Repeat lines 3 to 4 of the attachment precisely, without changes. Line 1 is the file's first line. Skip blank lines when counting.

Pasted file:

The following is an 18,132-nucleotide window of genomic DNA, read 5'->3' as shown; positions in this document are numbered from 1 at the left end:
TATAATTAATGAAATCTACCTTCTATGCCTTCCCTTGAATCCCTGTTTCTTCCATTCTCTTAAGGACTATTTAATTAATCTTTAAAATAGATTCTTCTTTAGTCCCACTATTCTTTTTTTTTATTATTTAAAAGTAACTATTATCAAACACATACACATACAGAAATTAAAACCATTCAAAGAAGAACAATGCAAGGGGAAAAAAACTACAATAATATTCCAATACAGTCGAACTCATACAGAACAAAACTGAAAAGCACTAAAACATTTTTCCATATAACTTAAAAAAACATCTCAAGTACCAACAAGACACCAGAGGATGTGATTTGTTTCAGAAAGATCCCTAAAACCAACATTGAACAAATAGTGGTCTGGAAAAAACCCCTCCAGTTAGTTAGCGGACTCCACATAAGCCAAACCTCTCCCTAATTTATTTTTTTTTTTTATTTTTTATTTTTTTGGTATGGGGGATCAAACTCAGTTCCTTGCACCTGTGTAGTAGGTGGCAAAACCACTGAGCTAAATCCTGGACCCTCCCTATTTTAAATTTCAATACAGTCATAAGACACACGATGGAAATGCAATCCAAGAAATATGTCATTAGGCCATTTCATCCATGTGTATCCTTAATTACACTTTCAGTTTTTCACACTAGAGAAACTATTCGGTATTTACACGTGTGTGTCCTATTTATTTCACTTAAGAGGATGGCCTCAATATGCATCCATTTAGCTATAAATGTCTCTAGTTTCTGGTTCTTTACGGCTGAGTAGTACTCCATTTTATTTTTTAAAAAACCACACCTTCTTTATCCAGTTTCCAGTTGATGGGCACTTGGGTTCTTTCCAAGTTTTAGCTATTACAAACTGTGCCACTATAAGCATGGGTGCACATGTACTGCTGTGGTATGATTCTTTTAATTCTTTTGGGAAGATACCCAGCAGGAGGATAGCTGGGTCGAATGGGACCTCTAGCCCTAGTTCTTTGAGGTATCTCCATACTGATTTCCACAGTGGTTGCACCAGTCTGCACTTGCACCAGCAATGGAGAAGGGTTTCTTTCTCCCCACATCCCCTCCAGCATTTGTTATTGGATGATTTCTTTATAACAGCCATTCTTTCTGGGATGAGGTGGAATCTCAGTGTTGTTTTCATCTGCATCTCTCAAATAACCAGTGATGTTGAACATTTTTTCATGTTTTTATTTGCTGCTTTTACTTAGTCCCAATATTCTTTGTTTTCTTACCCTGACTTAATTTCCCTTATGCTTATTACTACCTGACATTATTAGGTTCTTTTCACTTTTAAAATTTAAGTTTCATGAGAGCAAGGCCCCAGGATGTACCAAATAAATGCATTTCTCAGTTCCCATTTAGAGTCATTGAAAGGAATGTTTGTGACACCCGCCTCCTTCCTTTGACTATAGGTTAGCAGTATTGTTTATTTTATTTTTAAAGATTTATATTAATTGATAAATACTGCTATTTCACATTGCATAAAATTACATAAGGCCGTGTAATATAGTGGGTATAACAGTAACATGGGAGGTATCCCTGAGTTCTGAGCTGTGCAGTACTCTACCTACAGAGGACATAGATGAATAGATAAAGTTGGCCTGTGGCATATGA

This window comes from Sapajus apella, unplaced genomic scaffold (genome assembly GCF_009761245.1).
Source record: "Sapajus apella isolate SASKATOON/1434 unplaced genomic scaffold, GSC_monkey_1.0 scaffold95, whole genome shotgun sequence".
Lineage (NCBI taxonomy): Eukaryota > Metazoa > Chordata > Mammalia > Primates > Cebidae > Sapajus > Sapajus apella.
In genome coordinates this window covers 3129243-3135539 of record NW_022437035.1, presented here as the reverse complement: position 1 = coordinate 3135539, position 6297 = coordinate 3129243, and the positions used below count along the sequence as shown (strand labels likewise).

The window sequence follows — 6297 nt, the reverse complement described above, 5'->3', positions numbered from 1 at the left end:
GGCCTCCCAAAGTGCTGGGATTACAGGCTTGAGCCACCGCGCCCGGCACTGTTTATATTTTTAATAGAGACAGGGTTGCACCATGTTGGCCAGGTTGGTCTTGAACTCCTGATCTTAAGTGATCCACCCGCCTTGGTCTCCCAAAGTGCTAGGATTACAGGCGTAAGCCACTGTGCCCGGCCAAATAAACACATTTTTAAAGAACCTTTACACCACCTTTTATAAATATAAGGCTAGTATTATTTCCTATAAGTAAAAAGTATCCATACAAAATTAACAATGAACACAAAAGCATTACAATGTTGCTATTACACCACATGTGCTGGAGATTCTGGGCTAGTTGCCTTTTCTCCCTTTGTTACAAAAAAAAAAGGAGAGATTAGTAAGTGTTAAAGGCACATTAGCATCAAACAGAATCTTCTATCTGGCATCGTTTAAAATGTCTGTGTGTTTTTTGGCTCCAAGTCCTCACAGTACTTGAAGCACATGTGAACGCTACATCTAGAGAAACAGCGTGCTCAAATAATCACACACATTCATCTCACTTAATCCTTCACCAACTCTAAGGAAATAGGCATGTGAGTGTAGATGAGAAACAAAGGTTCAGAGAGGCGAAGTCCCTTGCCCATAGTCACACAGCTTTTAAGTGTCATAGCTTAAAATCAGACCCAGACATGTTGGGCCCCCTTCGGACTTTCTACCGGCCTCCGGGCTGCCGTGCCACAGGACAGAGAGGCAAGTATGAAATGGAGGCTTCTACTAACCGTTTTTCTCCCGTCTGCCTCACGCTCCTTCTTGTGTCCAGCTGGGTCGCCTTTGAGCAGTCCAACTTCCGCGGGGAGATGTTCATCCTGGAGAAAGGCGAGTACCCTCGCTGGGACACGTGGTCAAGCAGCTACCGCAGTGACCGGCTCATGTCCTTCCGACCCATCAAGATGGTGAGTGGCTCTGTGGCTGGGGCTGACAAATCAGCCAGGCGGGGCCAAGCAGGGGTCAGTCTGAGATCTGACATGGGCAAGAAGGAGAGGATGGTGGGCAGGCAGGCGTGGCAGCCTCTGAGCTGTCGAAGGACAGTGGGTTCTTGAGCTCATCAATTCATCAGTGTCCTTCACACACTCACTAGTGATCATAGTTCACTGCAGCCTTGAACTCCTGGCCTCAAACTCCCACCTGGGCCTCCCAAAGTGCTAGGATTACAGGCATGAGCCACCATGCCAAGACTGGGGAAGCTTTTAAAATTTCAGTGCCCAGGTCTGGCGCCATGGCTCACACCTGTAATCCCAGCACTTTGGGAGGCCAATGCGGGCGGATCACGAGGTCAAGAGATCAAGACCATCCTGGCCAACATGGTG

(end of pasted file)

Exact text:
This window comes from Sapajus apella, unplaced genomic scaffold (genome assembly GCF_009761245.1).
Source record: "Sapajus apella isolate SASKATOON/1434 unplaced genomic scaffold, GSC_monkey_1.0 scaffold95, whole genome shotgun sequence".